In our equity challenges, we help people clarify what they mean by words like racism, racial equity, white supremacy, etc. We give them language. We also give them tools to get other perspectives and an opportunity in a very safe and facilitated environment to talk about the way these things impact their organization's mission. We help to reveal the avenues of work, and the attitudes that pervade not only the thought processes of serving people that have certain lived experiences, life traumas and economic disadvantages, but the ability to see those things.

This is offered in a way that doesn’t slap you in the face, but where people can hear and be receptive to new information, whether that’s data, or maps to show, for instance, redlining. One key piece I like is a series of wonderful videos of individual people from a wide spectrum of racial and ethnic backgrounds, genders, occupations, disabilities etc.,  talking about the experience of their lives. This is an important tool because many people in the dominant culture don't have those connections with other people groups.

We're seeing organizations dig into the true meanings behind their mission, vision and value statements. That’s something wonderful that’s emerged from 2020. They’re asking how they can uplift those in ways that are deeper, more thoughtful and more evidence-based. In spite of tremendous challenges last year, the resiliency of the nonprofit sector has been revealed to me in beautiful ways. There’s courageous activity and thought, and a shown ability to pivot in uniquely powerful ways.  Both the volunteers, as in the board of directors, and the paid staff, everybody's just doing so much. And in such flexible, resilient, intelligent ways.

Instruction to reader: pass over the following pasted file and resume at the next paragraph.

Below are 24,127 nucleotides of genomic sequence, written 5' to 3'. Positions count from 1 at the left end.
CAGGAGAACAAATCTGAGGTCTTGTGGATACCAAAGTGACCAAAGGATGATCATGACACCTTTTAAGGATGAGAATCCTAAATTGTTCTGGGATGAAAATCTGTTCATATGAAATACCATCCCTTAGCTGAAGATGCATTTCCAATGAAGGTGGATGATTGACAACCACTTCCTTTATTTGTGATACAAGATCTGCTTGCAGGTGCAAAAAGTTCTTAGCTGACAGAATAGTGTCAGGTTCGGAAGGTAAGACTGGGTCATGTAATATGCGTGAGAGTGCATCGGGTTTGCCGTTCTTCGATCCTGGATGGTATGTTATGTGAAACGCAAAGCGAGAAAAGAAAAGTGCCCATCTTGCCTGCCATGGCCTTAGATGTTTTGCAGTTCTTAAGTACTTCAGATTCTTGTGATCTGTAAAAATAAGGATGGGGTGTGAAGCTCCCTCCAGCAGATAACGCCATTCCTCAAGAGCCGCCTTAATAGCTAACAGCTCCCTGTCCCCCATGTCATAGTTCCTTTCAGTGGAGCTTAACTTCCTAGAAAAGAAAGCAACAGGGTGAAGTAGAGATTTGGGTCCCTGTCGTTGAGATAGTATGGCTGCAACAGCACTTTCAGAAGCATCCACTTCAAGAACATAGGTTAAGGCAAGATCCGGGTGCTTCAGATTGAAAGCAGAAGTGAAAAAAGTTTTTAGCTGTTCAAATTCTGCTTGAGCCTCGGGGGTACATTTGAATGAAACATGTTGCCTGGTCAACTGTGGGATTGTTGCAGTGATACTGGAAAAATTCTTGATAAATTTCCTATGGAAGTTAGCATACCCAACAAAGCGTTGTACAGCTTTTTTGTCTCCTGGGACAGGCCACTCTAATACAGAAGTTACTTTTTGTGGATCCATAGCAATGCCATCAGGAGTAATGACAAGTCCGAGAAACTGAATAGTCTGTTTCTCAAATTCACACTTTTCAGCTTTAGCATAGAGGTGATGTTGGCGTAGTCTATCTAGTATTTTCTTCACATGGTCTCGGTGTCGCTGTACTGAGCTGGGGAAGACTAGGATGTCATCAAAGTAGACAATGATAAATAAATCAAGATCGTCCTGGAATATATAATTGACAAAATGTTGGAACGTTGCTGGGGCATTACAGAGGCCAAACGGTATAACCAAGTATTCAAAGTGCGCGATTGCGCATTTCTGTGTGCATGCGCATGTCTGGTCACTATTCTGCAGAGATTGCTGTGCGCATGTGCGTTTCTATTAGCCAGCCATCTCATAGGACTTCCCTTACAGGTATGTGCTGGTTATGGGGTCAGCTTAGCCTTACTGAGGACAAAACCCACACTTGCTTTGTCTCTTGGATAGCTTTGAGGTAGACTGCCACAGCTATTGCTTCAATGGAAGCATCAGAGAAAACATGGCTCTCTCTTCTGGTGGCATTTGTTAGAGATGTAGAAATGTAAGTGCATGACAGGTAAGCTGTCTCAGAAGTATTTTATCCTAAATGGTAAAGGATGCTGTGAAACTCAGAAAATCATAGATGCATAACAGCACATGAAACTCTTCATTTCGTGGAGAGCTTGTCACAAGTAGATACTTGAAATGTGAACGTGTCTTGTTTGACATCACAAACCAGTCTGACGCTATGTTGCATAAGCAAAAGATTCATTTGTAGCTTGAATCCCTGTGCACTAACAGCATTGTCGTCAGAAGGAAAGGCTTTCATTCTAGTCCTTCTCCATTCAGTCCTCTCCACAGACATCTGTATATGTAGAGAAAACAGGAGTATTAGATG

A major challenge for them right now is to get outside themselves and see how they look from the other side of the door, as people come to them for services. With funding issues, it’s also a challenge to encourage them to see beyond the deficit-thinking model—we don't have enough money, we don't have the right staff— to get to a prosperity mindset, a resiliency mindset. 

Because there are great funding challenges. Foundations, corporations and governments put so many restrictions on these nonprofits that are immensely creative, and if you removed the barriers, the reporting requirements and all of the restrictions, if you unbound them and let them do what they do best, our communities would all be better. We are well-represented in the nonprofit sector, there are deeply thoughtful people who are wanting to be courageous with what they do. And that gives me lots of hope.

Judy Nimer Muhn is an organizational development consultant at Nonprofit Enterprise at Work in Washtenaw County. The support organization connects nonprofit leaders with the resources they need to advance their mission-minded work. This entry is part of our Nonprofit Journal Project, an initiative inviting nonprofit leaders across Metro Detroit to contribute their thoughts via journal entries on how COVID-19, a heightened awareness of racial injustice and inequality, issues of climate change and more are affecting their work--and how they are responding. This series is made possible with the generous support of our partners, the Michigan Nonprofit Association and Co.act Detroit.